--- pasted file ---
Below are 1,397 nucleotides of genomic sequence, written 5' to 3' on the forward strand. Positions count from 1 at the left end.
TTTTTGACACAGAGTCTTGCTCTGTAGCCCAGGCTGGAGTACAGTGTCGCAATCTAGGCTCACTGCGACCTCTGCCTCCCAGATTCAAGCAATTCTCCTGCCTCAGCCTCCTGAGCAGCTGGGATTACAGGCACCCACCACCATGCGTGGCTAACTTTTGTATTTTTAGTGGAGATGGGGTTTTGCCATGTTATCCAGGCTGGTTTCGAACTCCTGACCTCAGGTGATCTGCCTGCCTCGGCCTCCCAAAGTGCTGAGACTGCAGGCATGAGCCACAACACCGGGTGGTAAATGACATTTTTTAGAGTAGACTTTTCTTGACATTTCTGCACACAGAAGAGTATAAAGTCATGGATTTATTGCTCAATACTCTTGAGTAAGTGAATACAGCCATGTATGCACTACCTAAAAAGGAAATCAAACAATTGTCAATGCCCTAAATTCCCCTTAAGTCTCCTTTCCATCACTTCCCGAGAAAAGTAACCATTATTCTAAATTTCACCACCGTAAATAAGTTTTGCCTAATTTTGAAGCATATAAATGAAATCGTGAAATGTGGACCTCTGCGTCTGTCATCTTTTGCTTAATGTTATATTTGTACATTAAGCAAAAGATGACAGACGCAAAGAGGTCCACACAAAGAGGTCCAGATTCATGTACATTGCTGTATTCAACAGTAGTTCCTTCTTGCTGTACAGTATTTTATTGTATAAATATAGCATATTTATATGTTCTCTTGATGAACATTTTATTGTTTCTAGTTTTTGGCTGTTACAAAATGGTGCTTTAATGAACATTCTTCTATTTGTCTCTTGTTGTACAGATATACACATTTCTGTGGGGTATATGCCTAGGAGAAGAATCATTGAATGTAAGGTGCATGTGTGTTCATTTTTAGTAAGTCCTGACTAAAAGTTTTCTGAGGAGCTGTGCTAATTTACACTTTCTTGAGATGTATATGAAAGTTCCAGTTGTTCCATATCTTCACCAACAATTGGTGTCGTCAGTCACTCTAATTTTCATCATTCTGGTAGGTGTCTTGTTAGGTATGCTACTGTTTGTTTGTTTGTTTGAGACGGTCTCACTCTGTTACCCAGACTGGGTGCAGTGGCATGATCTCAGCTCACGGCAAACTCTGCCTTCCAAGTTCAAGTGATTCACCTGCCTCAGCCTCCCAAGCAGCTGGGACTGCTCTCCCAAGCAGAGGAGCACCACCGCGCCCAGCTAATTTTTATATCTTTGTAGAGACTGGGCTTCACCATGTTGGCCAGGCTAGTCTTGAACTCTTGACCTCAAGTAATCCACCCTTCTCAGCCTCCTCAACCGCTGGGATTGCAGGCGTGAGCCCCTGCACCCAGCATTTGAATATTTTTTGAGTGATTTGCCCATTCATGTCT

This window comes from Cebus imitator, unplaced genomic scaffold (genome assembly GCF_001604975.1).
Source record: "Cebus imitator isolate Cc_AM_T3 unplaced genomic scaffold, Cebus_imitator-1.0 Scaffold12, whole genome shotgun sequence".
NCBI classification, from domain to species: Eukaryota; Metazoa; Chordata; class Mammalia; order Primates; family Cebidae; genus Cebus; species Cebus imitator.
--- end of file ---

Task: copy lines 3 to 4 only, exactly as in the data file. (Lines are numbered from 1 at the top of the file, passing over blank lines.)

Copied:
This window comes from Cebus imitator, unplaced genomic scaffold (genome assembly GCF_001604975.1).
Source record: "Cebus imitator isolate Cc_AM_T3 unplaced genomic scaffold, Cebus_imitator-1.0 Scaffold12, whole genome shotgun sequence".